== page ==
“The Blacklist” never disappoints. Just when I think there is no new display of blood and viscera that can shock me – especially after more than four seasons of inventive zombie slaughter on AMC’s “The Walking Dead” – NBC’s deluxe thriller proves me wrong.
Near the end of this week’s episode, with only minutes to go until the start of the series’ extended midseason break, there was an especially messy killing the likes of which I don’t think I have ever seen, including in movies and on pay cable. I won’t spoil the fun to be had in this latest ultra-violent demise by revealing the identity of the person who perished in a manner most unforgettable – especially to those of us who have been following the career of the actor who portrayed this person for many years. I’ll only say that even though this was one of those very rare instances on “The Blacklist” when the promise of a particularly nasty death was telescoped in such a way as to eliminate any real surprise, I still recoiled when it happened.
And so, I believe, another broadcast barrier has not so much been crossed as literally blown away and left awash in bloody residue. “The Blacklist” certainly isn’t the only network series to consistently top itself in accomplishing this particularly gutsy goal; CBS’ “CSI” and its offspring got there first and opened the floodgates for the same network’s “Criminal Minds,” Fox’s “24” and many more, some among television’s best, others simply detestable in their delivery of all forms of violence, the more brutal and depraved the better.
I’ve never really had a taste for such stuff, which is why I am so surprised to find myself addicted to “The Blacklist,” and happily so. It’s one of maybe five shows on television that I absolutely have to see when it is first telecast or via DVR later that same night (or, under great duress, the following evening). I’m giving series star James Spader most of the credit for that; television just hadn’t been the same since his portrayal of Atty. Alan Shore (on ABC’s “The Practice” and “Boston Legal”) came to an end, and his return last season (when “The Blacklist” premiered) was indeed cause for celebration. His performance continues to add appreciable power to the show, but by now my interest in it would likely have waned had series creator Jon Bokenkamp and his team not so masterfully kept the twists and turns coming (right up to the final few minutes of last night’s episode). Just when one big bad is exposed, another even bigger bad is revealed. And so it goes.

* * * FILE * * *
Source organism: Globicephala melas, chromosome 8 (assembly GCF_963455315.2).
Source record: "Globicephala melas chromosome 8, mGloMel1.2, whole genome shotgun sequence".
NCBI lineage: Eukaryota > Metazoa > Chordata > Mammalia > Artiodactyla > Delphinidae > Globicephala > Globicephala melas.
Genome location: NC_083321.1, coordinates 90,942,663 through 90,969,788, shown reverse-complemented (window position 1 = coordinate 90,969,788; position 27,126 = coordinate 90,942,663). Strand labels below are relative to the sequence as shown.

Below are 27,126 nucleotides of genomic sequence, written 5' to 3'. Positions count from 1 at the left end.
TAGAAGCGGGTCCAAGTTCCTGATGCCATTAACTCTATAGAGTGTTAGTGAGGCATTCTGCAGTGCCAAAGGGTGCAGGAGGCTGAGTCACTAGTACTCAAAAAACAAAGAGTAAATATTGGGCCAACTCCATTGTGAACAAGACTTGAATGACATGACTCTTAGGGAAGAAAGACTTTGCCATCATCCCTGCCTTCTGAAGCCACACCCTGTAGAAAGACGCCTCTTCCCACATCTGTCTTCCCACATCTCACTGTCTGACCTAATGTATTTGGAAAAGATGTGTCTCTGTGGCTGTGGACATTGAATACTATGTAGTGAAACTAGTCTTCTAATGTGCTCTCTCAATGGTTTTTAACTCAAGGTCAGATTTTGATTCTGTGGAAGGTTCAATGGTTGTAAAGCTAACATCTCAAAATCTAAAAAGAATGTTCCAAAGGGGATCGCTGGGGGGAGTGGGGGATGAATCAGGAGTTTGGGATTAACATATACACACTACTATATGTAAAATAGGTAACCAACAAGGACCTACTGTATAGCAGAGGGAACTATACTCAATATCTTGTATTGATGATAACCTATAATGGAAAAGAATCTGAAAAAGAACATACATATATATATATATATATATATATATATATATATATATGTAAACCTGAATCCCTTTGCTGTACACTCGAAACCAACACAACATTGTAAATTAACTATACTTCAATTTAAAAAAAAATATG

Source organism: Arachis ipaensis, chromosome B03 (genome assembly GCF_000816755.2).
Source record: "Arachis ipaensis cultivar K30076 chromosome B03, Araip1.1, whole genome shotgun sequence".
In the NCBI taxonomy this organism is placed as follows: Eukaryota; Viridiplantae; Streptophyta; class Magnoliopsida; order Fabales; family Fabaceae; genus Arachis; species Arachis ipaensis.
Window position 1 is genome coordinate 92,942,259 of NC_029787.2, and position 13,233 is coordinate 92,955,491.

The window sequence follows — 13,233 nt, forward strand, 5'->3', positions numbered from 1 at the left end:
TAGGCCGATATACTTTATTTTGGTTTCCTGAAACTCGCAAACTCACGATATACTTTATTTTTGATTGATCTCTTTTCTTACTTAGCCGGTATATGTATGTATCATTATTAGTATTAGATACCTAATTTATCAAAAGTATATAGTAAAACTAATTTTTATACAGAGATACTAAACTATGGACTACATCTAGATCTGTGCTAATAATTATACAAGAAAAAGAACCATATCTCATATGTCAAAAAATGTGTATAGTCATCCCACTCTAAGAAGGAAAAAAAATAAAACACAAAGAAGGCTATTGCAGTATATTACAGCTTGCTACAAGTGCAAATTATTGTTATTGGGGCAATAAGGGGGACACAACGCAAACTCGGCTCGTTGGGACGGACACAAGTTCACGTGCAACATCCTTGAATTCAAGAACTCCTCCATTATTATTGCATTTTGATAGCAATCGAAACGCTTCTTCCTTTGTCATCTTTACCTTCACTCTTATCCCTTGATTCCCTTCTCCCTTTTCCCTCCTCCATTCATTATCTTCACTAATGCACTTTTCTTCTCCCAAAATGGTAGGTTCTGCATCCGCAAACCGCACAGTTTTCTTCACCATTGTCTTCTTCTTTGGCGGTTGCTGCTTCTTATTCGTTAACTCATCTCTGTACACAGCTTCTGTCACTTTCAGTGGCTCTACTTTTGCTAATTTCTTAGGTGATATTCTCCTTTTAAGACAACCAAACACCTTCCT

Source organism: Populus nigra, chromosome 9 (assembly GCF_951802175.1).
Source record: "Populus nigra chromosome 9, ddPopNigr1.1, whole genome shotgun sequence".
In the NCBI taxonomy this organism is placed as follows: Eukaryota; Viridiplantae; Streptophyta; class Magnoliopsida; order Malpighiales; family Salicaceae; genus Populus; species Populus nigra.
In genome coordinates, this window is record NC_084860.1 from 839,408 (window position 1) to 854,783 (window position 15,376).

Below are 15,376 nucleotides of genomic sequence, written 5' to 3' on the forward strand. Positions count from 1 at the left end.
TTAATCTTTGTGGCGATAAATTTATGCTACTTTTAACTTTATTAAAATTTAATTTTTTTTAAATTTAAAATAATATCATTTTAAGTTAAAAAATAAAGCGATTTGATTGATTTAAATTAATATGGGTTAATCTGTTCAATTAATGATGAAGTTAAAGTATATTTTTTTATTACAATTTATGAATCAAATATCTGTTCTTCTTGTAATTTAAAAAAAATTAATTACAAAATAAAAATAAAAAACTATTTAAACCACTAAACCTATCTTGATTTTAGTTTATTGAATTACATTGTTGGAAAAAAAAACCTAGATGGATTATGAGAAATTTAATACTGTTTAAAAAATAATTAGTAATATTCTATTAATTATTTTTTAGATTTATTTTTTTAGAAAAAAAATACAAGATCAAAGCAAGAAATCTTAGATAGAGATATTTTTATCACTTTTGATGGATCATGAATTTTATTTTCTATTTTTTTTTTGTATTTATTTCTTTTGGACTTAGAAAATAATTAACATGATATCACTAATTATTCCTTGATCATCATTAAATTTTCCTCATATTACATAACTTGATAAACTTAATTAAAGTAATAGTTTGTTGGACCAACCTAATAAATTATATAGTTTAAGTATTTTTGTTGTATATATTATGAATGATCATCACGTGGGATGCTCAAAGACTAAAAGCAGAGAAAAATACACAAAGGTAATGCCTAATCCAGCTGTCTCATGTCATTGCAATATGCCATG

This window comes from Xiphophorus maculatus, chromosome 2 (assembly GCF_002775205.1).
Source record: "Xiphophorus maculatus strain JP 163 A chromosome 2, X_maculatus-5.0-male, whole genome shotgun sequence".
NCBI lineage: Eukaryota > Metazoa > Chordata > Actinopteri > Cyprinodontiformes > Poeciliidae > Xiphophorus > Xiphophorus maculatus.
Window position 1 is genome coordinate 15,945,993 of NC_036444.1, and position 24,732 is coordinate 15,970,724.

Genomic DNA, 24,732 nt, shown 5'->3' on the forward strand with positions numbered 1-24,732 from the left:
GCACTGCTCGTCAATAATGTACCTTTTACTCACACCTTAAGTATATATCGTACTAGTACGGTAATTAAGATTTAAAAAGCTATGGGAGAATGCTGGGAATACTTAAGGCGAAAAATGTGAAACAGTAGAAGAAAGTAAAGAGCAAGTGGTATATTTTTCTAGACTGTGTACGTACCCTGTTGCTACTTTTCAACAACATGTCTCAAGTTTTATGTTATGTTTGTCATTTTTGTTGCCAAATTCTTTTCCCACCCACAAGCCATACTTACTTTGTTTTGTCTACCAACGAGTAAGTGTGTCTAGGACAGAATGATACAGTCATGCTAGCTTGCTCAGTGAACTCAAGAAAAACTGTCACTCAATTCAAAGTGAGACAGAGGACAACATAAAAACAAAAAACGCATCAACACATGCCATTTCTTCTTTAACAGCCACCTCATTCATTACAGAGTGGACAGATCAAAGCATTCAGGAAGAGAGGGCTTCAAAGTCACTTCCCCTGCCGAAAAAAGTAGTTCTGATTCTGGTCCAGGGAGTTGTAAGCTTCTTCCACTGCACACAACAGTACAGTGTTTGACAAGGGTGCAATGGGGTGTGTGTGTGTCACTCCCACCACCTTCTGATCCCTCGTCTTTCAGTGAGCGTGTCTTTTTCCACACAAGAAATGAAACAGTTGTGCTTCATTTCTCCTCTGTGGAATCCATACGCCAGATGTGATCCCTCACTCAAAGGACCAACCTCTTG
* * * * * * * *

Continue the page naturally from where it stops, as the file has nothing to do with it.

But the unexpected aspect of my continued devotion to “The Blacklist” has been my own personal increased acceptance of its violence. It’s as if I expect the show to top itself in that area week after week, which it doesn’t always do. (Most weeks it simply features a few people being shot in the head or having their throats slit, or other acts of violence that would have once fomented protests but are now thought to be mild.)
I guess it really is true that almost anything is acceptable as long as it is done with great quality and with respect for its audience. In that regard “The Blacklist” remains one of the best shows on television. The ever-expanding plot lines may be somewhat over the top but they are never difficult to follow and they are always grounded in carefully constructed character development. This is especially true of the long tease involving the nature of Raymond “Red” Reddington’s great interest in and compassion for FBI agent Elizabeth Keen (Megan Boone, pictured below with James Spader). And now we know – spoiler alert – that there was (and may still be) a deep connection between Ray and Elizabeth’s despicable husband Tom (Ryan Eggold).
NBC is trying some very interesting scheduling tactics with this show and the time period in which it has thrived since the fall of 2013. As noted above, “The Blacklist” is now on a prolonged break, with a new drama (“State of Affairs”) inheriting that highly coveted post-“Voice” time slot beginning Monday, November 17. The next new episode of “The Blacklist” will be seen immediately following NBC’s presentation of Super Bowl XLIX on February 1.
Considering the adult nature of this show it’s an interesting choice as a Super Bowl follow-up, especially because millions of families gather together to watch the Big Game. I’m certain that, when the game is over, kids will be sent to bed on the East Coast and will dash back to their video games on the West Coast. Further, I’m sure millions of kids are enjoying “The Blacklist” anyway, either with their parents or in secret. Plainly I give too much thought to their well-being.
On February 5 “The Blacklist” will settle into its new time period, Thursday at 9 p.m., where it will be called upon to accomplish two things: Restore some excitement to NBC’s lackluster performance on that night (one the network owned, ratings-wise, for 20 years) and survive opposite ABC’s “Scandal,” one of the most popular dramas on television. I’m certain Ray Reddington can hold his own against the mighty Shonda Rhimes, but she will likely prove his most formidable challenger yet.
Ed Martin is the Editor of MediaBizBloggers and the television and video critic for the MyersBusiness Network.
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